Under certain circumstances, it may be desirable to disconnect rotational drive assembly 326 from cassette 300. Referring to FIGS. 28A-28C, cassette 300 may be configured to allow rotational drive assembly 326 (shown schematically by broken lines in FIGS. 28A-28C) to be disconnected from cassette 300. In one such embodiment, cassette 300 includes journal 388, and rotational drive mechanism 380 is rotatably coupled to journal 388. In this embodiment, journal 388 is releasably coupled to housing 316 such that both journal 388 and rotational drive mechanism 380 may be removed from housing 316 without removing the guide wire from the patient and/or without removing cassette 300 from base 302. In one such embodiment, following release of journal 388 from housing 316, the user may remove (e.g., pull, slide, etc.) both journal 388 and rotational drive mechanism 380 over the proximal end of the guide wire.

In one embodiment, journal 388 includes a slot 552, and base plate 318 includes a release button 554. Release button 554 is coupled to ramp 556, and ramp 556 includes wedge-shaped end 558. As shown in FIG. 28A, wedge-shaped end 558 passes through slot 552 to couple journal 388 to base plate 318. When a downward force is applied to release button 554, wedge-shaped end 558 is allowed to disengage from slot 552 allowing rotational drive assembly 326 and journal 388 to disconnect from base plate 318.

Next, rotational drive assembly 326 is disengaged from guide wire 301. As discussed above, regarding FIGS. 24 and 25, by applying an axial force to stepped collar 542, engagement structure 386 disengages from the guide wire. Once engagement structure 386 is disengaged from guide wire 301, the rotational drive assembly 326 may be moved over the proximal end of the guide wire while the guide wire slides freely though guide wire channel 390. Removal of rotational drive assembly 326 from cassette 300 may be necessary if, for example, bedside system 12 loses power preventing motor drive base 302 from placing rotational drive assembly into the “loading” configuration. In this case, removal of rotational drive assembly 326 allows the user to either remove the guide wire and working catheter from the patient manually or to complete the procedure manually.

In one embodiment, cassette 300 is a single-use or disposable cassette that includes a use restriction element that acts to functionally disable the cassette from being used for more than one catheterization procedure. In one embodiment, the use restriction element is a frangible piece located within one or more of the capstan sockets that prevents cassette 300 from being remounted onto the capstans of motor drive base 302 after it has been removed. In another embodiment, the use restriction element is an RFID tag that communicates with an RFID receiver indicating whether cassette 300 has previously been used. In another embodiment, the use restriction element includes a bar code associated with cassette 300 that must be scanned prior to use. If the bar code scanned is associated with a cassette that has already been used, reuse of the cassette is prevented.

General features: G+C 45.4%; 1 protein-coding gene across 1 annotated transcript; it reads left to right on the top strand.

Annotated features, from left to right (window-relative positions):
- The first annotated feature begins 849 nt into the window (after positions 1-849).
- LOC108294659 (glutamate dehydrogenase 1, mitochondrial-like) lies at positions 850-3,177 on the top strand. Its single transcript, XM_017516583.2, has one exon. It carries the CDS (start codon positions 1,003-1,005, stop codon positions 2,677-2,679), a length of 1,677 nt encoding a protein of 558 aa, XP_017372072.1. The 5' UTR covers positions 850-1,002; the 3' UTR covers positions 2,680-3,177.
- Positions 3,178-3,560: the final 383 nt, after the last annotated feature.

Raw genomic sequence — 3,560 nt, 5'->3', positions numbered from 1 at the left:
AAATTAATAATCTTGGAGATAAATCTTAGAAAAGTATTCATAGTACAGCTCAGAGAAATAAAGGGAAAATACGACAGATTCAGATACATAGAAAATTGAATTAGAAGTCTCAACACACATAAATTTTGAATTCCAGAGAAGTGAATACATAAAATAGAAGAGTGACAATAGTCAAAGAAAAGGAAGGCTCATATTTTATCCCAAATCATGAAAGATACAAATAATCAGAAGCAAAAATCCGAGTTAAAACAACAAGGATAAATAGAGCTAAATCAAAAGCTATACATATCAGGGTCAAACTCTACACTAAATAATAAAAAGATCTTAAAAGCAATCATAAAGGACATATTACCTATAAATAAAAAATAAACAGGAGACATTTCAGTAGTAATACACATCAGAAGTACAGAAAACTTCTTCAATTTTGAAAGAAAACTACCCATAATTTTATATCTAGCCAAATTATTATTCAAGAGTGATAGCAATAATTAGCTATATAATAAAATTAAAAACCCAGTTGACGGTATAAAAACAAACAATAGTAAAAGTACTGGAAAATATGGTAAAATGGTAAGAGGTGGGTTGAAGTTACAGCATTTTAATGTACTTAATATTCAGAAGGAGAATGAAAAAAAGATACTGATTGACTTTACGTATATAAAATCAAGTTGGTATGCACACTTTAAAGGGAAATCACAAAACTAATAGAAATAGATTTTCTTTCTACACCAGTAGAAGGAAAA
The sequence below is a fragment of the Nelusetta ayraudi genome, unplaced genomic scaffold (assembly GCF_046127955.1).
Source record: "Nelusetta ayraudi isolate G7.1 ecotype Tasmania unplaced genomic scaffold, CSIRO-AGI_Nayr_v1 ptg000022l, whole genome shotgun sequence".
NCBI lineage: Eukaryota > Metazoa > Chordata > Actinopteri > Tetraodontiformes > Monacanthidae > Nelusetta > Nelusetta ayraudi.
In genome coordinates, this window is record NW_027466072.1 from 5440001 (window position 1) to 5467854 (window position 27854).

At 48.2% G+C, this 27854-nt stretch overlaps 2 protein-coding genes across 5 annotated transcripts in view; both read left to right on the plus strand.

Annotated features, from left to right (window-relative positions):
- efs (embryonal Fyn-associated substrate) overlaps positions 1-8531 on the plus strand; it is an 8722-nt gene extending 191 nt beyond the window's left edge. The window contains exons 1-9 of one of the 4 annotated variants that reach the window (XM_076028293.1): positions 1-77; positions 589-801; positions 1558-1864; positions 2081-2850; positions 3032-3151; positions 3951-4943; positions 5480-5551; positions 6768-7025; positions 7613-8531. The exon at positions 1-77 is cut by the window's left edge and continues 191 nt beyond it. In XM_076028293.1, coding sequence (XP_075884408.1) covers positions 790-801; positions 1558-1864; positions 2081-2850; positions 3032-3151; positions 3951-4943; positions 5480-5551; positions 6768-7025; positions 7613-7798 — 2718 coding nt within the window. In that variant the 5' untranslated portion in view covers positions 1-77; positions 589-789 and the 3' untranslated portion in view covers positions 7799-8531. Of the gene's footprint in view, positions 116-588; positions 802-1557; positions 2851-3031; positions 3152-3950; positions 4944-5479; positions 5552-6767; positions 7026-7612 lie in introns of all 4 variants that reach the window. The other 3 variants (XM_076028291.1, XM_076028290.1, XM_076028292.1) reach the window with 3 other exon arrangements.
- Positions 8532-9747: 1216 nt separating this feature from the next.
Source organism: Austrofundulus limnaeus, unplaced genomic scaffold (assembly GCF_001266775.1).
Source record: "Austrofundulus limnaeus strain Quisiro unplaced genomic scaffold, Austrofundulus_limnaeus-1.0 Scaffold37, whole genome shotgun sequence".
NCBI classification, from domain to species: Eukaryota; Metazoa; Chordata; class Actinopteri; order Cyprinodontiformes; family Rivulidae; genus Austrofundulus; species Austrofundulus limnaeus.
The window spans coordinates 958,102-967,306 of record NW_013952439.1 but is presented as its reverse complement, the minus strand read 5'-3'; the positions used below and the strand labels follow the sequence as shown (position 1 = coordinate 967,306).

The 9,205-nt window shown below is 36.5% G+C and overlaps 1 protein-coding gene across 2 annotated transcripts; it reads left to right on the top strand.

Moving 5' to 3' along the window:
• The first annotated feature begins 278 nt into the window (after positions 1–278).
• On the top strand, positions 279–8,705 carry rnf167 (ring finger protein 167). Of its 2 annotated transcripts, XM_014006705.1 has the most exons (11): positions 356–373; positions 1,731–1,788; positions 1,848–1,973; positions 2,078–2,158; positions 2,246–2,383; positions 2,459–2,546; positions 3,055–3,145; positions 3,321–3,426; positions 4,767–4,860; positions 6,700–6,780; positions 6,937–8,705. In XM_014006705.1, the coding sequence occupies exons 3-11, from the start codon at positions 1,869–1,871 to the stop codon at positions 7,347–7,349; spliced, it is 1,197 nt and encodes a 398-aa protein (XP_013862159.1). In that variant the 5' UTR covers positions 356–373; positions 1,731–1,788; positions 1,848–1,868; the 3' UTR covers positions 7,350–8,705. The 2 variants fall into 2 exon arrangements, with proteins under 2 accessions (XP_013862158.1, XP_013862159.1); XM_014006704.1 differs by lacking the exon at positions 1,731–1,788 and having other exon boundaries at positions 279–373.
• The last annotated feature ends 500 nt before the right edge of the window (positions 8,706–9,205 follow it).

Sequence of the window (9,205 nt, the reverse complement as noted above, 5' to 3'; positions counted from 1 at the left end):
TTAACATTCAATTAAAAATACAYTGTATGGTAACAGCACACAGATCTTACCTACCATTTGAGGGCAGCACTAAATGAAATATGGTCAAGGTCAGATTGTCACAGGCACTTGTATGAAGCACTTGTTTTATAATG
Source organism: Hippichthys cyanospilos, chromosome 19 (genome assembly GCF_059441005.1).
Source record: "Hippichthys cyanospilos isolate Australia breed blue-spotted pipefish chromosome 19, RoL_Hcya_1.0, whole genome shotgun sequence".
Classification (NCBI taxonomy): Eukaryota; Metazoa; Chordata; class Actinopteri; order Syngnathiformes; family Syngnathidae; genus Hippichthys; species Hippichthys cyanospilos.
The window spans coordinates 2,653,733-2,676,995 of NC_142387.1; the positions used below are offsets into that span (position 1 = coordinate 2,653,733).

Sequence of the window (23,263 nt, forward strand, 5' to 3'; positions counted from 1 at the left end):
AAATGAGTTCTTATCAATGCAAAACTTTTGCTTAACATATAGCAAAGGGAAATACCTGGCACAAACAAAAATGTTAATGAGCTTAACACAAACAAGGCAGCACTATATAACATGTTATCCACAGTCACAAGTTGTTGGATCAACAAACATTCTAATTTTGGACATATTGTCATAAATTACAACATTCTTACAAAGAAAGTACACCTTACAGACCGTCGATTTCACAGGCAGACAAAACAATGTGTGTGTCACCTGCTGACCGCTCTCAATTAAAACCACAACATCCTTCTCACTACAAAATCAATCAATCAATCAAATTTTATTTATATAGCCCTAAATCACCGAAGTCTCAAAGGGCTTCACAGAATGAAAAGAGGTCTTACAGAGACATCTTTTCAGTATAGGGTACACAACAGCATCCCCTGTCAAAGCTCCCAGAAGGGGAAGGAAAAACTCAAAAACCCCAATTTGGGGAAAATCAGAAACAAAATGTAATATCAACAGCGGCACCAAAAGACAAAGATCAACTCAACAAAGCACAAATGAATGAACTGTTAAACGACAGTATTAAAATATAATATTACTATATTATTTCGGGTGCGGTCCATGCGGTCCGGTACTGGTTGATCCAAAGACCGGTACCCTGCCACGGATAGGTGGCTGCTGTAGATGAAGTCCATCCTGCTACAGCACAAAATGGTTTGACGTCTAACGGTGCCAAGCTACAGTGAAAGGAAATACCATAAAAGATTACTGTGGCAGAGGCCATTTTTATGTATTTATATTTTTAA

Further modifications and alternative embodiments of various aspects of the invention will be apparent to those skilled in the art in view of this description. Accordingly, this description is to be construed as illustrative only and is for the purpose of teaching those skilled in the art the general manner of carrying out the invention. Any of the features, elements, or components of any of the exemplary embodiments discussed above may be used alone or in combination with any of the features, elements, or components of any of the other embodiments discussed above. It is to be understood that the forms of the invention shown and described herein are to be taken as presently preferred embodiments. Elements and materials may be substituted for those illustrated and described herein, parts and processes may be reversed, and certain features of the invention may be utilized independently, all as would be apparent to one skilled in the art having the benefit of this description of the invention. Changes may be made in the elements described herein without departing from the spirit and scope of the invention as described in the following claims.